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Bello, who has consistently denied the existence of COVID-19 in his state, was seen addressing a crowd of supporters in a viral video last week, expressing doubts on the authenticity of the vaccine and alluding that there was no cure for Covid-19, HIV and many other diseases troubling mankind.
Citing a 1996 Pfizer vaccine in Kano that had an adverse effect on its recipients, the governor stressed that the vaccine was intended to introduce diseases that would kill Nigerians and the rest of the world.
“Vaccines are being produced in less than one year of COVID-19. There is no vaccine yet for HIV, malaria, cancer, headache and for several other diseases that are killing us. They want to use the (COVID-19) vaccines to introduce the disease that will kill you and us. God forbid,” he had said.
“We should draw our minds back to what happened in Kano during the Pfizer polio vaccines that crippled and killed our children. We have learned our lessons.
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“If they say they are taking the vaccines in the public, allow them take their vaccines. Don’t say I said you should not take it, but if you want to take it, open your eyes before you take the vaccines.”
But, Kayode Fayemi, governor of Ekiti State, who also doubles as the chairman of the Nigeria Governors Forum (NGF), said in a communique issued after the end of a virtual meeting of the NGF held on Wednesday but made public on Thursday, that the Forum would only be guided by science and take decisions with public and professional trust.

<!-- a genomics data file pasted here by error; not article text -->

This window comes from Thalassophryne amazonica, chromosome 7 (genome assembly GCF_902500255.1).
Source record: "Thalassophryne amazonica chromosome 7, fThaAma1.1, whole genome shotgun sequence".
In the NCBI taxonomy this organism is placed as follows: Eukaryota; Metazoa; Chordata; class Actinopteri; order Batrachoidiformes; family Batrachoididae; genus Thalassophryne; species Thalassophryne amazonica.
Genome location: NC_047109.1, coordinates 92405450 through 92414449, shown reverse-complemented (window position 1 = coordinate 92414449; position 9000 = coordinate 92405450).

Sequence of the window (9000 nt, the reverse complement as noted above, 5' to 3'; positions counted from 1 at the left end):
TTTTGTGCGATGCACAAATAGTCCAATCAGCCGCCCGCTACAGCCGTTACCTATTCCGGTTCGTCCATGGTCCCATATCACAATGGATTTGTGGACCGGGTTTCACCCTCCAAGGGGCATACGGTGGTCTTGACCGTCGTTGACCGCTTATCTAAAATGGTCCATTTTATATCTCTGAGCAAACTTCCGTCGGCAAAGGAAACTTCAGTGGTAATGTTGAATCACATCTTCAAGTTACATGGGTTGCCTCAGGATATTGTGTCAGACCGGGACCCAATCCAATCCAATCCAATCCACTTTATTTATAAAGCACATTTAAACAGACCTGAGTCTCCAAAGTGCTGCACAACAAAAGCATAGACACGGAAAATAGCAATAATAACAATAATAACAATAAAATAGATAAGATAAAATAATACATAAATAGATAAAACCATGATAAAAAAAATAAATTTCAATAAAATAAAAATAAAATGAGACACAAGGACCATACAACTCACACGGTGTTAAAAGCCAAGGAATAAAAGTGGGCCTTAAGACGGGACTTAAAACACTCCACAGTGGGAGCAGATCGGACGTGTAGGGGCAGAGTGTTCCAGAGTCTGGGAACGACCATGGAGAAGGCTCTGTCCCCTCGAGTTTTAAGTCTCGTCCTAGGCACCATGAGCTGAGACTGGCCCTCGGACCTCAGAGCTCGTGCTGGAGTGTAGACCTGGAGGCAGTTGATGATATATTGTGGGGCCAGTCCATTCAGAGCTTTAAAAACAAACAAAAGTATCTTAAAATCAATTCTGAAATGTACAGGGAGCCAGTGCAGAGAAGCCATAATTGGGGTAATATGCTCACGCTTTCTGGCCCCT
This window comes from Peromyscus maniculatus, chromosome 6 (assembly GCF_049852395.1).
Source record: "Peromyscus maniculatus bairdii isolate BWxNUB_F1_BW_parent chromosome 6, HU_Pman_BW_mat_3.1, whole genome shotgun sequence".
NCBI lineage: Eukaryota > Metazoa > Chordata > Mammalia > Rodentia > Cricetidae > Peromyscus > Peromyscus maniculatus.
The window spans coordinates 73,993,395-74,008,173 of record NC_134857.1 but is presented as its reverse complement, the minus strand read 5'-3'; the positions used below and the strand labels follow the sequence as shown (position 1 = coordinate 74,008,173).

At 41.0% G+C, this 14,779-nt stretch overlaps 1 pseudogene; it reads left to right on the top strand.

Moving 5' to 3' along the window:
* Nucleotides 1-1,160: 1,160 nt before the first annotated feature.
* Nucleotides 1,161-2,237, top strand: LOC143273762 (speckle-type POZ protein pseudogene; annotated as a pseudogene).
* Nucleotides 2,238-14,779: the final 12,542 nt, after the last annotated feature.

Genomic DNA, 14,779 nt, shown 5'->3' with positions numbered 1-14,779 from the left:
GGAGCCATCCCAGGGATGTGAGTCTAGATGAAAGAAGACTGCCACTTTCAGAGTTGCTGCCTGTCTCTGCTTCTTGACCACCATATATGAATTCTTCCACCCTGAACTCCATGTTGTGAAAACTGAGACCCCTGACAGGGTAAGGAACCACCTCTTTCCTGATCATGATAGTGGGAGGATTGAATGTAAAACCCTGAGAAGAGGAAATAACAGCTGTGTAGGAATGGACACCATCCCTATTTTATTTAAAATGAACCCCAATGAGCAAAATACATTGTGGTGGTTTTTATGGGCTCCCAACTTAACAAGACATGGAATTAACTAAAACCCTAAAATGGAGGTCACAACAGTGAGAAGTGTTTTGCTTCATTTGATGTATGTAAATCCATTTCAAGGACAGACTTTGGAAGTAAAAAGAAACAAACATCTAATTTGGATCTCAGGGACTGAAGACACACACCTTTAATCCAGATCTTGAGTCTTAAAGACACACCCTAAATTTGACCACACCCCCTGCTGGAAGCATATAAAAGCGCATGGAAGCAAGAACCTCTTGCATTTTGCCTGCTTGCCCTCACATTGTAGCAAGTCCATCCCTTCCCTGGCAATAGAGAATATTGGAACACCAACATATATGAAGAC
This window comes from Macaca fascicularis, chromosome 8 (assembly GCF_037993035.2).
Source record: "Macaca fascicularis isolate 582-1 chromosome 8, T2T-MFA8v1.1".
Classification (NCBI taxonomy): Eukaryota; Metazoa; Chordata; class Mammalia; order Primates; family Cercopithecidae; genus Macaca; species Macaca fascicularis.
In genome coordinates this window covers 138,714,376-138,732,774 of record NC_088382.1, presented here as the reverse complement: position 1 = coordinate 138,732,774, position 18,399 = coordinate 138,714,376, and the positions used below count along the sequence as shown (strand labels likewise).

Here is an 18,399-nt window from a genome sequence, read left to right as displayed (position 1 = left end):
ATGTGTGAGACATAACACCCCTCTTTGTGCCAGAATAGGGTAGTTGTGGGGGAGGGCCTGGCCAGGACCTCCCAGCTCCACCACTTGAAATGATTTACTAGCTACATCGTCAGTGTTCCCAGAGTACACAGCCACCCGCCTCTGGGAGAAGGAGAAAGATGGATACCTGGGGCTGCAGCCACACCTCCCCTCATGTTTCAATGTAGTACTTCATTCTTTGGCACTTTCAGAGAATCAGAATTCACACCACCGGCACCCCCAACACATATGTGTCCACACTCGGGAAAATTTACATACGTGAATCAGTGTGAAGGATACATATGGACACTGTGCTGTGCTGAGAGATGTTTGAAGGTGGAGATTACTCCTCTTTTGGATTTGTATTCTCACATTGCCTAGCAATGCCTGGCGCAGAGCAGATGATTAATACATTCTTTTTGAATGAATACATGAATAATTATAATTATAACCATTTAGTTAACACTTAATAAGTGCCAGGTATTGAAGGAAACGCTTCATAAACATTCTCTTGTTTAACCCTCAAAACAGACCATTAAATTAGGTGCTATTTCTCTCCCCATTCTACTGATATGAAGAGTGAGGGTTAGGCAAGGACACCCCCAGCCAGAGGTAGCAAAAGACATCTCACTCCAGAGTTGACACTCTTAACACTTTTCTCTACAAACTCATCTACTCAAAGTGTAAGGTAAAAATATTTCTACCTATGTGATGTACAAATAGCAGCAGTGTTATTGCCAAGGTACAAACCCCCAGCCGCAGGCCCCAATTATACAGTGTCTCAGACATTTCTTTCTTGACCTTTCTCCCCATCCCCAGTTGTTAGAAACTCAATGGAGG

“On the ill-fated pronouncement made by a member of the Forum regarding the Covid-19 vaccine in a national daily, the Forum totally and categorically dissociated itself from the statement, emphasising that the Forum will continue to be informed and guided by science and will ensure that every decision it takes retains public and professional trust and is not compromised by conflicts of interest,” he said.
Nigeria to receive COVID-19 in February
Fayemi also revealed that Nigeria and 12 other African countries had been selected to benefit from the first shipment of COVID-19 vaccines for developing countries by the end of February.
Fayemi said it was discussed during his meeting with Ngozi Okonjo-Iweala, board chair of the Global Alliance for Vaccines and Immunizations. He noted that Nigeria had expressed its readiness to benefit from the arrangement made by the World Health Organization (WHO) for vaccines procurement through COVAX.
“The NGF Chairman, Kayode Fayemi, briefed State governors on a meeting with Ngozi Okonjo-Iweala, chair of the Board of Gavi, the Global Alliance for Vaccines and Immunizations, on the rollout of the COVAX facility which is a global risk-sharing mechanism co-led by Gavi, the Coalition for Epidemic Preparedness Innovations and the World Health Organization to facilitate pooled procurement and the equitable distribution of COVID-19 vaccines across developing countries,” he said.
“Nigeria is among 12 countries in Africa that have indicated readiness of the 92 qualified countries for the facility and will by end of February 2021 receive its first shipment of vaccines.”
He added the vaccines would first be administered to frontline health workers, the aged and persons with underlying medical conditions.
“The National Primary Health Care Development Agency has indicated that vaccines will be administered in four phases, based on vaccine type and availability, initially for frontline health workers, then the aged (55yrs and above), persons with underlying medical conditions and other target groups.”